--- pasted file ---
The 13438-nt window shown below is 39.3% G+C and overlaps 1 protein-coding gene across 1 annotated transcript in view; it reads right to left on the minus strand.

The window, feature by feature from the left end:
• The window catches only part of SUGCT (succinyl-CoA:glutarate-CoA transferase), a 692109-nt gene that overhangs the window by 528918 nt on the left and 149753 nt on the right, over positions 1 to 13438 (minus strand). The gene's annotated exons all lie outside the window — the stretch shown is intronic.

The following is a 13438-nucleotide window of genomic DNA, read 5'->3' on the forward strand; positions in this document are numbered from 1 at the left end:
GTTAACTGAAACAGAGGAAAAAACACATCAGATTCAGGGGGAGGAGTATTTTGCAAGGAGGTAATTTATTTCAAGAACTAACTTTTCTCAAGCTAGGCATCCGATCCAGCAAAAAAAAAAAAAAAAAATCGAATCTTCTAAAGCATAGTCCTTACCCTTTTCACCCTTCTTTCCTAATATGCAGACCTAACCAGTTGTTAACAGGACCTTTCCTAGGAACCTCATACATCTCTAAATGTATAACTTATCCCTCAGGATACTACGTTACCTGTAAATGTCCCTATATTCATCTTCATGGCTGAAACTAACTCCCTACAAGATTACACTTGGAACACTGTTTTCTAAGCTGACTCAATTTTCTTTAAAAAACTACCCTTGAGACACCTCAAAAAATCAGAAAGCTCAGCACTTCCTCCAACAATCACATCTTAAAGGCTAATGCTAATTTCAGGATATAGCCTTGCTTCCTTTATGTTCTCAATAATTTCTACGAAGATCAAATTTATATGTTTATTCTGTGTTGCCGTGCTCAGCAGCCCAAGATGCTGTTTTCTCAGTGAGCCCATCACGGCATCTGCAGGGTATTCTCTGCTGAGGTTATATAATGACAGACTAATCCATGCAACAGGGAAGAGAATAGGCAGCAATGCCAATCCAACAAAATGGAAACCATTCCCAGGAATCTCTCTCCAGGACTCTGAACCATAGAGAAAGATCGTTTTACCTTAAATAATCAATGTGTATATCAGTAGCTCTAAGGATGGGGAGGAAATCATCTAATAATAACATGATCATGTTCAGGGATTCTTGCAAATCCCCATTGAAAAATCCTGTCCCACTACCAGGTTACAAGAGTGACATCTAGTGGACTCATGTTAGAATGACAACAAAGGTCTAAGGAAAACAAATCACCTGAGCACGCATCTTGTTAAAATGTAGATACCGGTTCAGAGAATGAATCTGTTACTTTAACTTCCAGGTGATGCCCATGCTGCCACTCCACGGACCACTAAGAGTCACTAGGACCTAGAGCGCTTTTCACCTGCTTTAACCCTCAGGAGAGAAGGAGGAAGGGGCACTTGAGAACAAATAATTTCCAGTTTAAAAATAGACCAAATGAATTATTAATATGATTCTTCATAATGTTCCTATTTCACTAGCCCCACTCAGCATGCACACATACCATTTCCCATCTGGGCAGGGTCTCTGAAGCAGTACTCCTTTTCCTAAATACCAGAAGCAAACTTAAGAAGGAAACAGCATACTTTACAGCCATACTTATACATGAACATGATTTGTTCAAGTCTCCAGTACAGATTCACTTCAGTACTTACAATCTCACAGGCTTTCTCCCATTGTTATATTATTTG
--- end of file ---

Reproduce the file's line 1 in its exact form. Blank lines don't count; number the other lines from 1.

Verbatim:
The 13438-nt window shown below is 39.3% G+C and overlaps 1 protein-coding gene across 1 annotated transcript in view; it reads right to left on the minus strand.